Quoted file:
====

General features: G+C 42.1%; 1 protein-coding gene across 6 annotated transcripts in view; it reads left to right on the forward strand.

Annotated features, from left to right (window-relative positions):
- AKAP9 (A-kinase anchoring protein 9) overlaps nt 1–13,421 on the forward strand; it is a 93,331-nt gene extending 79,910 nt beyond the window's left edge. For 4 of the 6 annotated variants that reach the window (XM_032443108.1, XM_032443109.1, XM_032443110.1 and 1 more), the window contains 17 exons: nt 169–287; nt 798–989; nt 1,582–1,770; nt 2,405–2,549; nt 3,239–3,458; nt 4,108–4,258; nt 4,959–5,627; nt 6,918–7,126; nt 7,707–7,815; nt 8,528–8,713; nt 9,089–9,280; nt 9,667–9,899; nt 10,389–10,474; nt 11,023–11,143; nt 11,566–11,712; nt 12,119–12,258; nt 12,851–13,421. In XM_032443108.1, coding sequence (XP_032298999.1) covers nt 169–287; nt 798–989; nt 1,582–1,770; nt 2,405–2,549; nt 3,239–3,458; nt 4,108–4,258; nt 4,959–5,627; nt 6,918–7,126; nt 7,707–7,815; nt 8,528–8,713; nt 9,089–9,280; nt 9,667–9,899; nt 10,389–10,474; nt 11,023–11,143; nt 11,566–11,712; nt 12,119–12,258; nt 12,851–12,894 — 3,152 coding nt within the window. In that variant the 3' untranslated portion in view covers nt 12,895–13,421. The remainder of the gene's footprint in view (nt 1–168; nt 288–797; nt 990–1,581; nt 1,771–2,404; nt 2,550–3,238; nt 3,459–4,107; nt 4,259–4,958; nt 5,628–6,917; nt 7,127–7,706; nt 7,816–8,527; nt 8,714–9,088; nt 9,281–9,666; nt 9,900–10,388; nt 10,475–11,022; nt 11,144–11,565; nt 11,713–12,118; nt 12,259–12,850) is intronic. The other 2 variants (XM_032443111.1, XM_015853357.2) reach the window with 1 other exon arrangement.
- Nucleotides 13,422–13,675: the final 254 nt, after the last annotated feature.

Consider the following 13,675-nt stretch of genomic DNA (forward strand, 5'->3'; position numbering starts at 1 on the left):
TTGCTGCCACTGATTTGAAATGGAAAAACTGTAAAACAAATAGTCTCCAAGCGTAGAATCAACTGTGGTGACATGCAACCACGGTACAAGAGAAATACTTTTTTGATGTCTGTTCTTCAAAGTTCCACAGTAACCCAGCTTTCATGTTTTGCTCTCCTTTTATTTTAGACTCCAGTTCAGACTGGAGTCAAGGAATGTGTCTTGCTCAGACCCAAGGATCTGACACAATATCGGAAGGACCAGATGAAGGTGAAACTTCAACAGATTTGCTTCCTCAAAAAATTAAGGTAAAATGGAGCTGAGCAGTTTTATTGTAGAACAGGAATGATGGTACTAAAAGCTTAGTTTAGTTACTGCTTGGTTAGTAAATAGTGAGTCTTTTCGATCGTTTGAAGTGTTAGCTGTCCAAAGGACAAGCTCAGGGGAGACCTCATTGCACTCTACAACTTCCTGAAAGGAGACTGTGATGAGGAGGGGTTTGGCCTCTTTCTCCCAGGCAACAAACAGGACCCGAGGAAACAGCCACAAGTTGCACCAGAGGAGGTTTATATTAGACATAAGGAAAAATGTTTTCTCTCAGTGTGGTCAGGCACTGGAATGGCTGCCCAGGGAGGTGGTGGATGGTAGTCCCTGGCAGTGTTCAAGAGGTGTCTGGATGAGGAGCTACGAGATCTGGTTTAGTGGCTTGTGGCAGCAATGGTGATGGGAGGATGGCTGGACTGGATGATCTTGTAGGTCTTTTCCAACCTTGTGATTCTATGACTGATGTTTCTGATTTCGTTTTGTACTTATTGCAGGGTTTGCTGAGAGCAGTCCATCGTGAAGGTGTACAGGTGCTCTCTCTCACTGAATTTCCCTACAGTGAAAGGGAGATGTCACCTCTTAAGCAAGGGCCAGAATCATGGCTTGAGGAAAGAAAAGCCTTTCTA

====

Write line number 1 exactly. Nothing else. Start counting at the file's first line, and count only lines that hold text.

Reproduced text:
General features: G+C 42.1%; 1 protein-coding gene across 6 annotated transcripts in view; it reads left to right on the forward strand.